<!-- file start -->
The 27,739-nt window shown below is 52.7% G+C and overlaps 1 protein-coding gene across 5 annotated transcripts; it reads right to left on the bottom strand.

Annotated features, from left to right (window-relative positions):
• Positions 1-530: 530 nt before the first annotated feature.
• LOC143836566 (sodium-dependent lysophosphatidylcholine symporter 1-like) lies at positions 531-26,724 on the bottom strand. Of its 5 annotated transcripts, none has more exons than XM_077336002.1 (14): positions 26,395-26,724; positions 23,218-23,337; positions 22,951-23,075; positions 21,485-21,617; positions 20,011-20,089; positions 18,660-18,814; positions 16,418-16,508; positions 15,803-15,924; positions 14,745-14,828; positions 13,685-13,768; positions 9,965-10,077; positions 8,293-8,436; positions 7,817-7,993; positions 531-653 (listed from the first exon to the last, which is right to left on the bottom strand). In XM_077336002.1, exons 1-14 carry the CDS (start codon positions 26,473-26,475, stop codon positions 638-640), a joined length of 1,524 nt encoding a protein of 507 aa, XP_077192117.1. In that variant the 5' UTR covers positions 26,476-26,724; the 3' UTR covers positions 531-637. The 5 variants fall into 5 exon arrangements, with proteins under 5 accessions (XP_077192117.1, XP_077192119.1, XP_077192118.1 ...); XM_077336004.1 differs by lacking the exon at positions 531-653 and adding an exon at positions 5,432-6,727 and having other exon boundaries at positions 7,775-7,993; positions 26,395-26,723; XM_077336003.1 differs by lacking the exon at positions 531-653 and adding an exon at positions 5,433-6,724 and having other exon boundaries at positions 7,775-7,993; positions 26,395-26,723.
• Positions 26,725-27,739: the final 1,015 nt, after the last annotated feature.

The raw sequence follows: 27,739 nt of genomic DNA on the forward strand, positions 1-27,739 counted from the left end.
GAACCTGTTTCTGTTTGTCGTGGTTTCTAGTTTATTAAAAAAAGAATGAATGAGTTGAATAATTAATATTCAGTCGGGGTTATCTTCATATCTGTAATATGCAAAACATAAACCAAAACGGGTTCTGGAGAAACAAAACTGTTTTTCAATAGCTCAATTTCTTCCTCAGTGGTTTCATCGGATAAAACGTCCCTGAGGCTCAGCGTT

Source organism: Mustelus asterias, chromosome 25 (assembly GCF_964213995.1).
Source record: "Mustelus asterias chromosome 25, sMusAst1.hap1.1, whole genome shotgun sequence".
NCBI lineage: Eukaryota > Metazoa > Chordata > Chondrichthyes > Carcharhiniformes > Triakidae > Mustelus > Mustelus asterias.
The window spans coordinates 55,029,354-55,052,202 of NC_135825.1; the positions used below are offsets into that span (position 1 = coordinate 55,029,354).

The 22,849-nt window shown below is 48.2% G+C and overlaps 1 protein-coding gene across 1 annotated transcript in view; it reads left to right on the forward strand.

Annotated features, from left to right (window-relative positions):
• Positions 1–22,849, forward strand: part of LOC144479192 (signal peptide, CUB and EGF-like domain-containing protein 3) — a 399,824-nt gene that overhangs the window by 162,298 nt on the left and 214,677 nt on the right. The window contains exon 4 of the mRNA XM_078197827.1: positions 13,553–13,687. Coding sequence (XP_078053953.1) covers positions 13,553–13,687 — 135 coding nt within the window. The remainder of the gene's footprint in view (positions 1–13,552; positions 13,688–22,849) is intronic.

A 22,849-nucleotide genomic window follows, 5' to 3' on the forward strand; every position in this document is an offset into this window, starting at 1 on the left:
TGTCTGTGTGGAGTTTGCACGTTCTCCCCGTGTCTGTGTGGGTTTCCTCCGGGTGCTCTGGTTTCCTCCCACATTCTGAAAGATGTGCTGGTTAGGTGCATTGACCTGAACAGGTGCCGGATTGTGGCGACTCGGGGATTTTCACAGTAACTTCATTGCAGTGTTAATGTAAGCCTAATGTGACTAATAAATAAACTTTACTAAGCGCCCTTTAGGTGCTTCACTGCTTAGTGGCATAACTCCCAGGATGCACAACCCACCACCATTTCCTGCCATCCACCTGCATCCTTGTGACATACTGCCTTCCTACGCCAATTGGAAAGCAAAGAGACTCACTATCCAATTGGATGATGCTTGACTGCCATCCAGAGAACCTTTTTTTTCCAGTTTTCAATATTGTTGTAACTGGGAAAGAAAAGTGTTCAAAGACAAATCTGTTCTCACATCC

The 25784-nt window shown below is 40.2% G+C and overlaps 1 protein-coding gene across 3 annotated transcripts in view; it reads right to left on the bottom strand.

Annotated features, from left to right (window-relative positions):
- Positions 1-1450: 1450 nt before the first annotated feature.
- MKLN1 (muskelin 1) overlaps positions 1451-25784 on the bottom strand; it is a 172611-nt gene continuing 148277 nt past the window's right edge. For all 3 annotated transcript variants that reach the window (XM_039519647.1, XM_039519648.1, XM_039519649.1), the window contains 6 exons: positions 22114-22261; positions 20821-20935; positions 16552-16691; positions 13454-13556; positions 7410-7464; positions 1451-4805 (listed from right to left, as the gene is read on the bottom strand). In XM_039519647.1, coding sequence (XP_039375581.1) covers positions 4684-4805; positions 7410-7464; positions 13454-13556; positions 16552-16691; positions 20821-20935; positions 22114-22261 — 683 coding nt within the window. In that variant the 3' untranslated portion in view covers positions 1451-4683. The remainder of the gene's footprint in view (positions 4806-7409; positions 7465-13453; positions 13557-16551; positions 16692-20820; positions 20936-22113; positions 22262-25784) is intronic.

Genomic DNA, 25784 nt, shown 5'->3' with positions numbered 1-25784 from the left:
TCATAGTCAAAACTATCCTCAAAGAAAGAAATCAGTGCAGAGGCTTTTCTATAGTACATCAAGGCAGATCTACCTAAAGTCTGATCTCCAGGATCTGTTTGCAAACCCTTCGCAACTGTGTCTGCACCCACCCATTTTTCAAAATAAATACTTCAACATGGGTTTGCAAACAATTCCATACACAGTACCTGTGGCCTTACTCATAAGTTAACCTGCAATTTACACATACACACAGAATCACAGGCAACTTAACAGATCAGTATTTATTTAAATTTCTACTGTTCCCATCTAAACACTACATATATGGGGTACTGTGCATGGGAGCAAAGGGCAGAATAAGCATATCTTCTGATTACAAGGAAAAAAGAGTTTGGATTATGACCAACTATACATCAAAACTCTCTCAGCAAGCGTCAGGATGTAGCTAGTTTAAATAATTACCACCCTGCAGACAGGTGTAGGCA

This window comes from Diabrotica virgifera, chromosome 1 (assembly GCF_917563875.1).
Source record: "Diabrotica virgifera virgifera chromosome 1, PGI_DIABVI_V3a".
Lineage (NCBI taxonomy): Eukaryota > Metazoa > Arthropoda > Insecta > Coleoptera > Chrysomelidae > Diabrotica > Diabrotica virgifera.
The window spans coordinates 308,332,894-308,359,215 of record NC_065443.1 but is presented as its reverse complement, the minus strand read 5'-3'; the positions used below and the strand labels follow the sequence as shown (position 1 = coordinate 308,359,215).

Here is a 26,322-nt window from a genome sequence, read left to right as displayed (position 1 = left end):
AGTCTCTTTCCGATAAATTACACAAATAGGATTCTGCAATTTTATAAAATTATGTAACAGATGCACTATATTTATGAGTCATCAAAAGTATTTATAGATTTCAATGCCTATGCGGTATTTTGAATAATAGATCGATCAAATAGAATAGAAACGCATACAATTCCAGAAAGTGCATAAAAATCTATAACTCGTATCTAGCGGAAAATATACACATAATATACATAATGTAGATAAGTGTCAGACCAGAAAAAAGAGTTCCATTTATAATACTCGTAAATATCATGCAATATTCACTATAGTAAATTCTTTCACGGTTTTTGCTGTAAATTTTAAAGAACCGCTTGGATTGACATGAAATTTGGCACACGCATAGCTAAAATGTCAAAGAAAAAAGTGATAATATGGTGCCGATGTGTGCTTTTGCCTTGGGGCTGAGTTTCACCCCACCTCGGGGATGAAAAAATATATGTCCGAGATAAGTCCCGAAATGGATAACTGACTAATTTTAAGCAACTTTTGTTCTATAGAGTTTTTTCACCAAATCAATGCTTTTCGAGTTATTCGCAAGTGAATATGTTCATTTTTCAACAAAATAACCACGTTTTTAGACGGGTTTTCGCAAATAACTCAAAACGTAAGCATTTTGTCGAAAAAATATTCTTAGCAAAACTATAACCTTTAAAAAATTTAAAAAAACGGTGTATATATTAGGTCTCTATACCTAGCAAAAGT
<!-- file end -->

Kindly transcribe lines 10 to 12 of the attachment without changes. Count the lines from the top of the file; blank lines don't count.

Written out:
NCBI lineage: Eukaryota > Metazoa > Chordata > Chondrichthyes > Carcharhiniformes > Triakidae > Mustelus > Mustelus asterias.
The window spans coordinates 55,029,354-55,052,202 of NC_135825.1; the positions used below are offsets into that span (position 1 = coordinate 55,029,354).

The 22,849-nt window shown below is 48.2% G+C and overlaps 1 protein-coding gene across 1 annotated transcript in view; it reads left to right on the forward strand.